U.S. Rep. Don Bacon, a retired Air Force brigadier general, spent time in Baghdad and Afghanistan.
He said history has shown what happens when a political leader whips up a group of protesters, sends them to a national capitol building and watches the resulting chaos.
But he never expected to see rioting protesters supporting defeated President Donald Trump break into the U.S. Capitol. He watched the violent protest unfold Wednesday afternoon from his office in the nearby Longworth House Office Building.
“I think it’s disgraceful,” the Nebraska Republican told The World-Herald. “It’s wrong. It’s unacceptable.”
Bacon, who said he supports people’s right to peacefully protest, said the protesters crossed the line when they disregarded barricades and stormed congressional offices and hallways. He described disbelief at seeing pictures from inside the Capitol.
“I was on the receiving end of mortars and car bombs,” he said. “I just don’t want it to transcend to violence. They didn’t have a right to break in and do what they did. Let’s rein this back in.”
U.S. Sen. Ben Sasse, R-Neb., condemned the attack on the Capitol in a statement.
“Today, the United States Capitol — the world’s greatest symbol of self-government — was ransacked while the leader of the free world cowered behind his keyboard — tweeting against his vice president for fulfilling the duties of his oath to the Constitution,” Sasse said. “Lies have consequences. This violence was the inevitable and ugly outcome of the president’s addiction to constantly stoking division.”
Rep. Adrian Smith, R-Neb., was the only member of Nebraska’s congressional delegation to support the objection to the Electoral College results.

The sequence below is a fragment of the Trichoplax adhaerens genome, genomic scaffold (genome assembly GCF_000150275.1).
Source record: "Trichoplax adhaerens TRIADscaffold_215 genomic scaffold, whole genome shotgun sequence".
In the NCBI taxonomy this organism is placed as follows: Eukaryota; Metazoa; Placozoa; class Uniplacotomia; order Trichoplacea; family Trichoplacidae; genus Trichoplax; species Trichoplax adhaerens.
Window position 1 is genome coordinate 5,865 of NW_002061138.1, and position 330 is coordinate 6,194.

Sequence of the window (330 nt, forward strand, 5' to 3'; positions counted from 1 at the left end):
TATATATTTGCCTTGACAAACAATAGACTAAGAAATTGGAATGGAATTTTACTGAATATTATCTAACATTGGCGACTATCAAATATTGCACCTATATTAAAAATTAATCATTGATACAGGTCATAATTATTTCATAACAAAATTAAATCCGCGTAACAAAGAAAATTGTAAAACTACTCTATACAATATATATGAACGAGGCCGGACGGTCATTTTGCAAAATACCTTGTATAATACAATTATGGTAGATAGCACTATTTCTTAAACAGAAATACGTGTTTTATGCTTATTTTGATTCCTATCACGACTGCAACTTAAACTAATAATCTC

He issued a statement Wednesday after protesters breached the Capitol building. He said he backed the protesters’ “right to be heard peacefully” but urged them to stay peaceful and follow the direction of law enforcement officers.
Smith said he wants to be sure that concerns are heard about the way the presidential election was conducted. “Illegal disruptions of this process are unacceptable and not constructive,” he said.
Sen. Deb Fischer, R-Neb., who said Tuesday that she would vote to certify the election results for former Vice President Joe Biden, tweeted her frustration with the day’s events.
“These rioters have no constitutional right to harm law enforcement and storm our Capitol,” she said. “We are a nation of laws, not some banana republic. This must end now.”
Rep. Jeff Fortenberry, R-Neb., in a tweet thanked those who have inquired about his safety. “This remains a tense, volatile situation. Good people who came to peacefully march — get away from here. It’s not safe. To the fools who are entering the Capitol — you are undermining the principles of rightful justice and democracy.”
Sen. Chuck Grassley, R-Iowa, called what happened at the Capitol “an attack on American democracy itself.”
“I condemn today’s violence in the strongest terms, and perpetrators deserve to be prosecuted to the fullest extent of the law,” he said in a statement.
Nebraska Gov. Pete Ricketts said in an interview that he supports peaceful protests. But, when they turn violent, the responsibility “is on you.”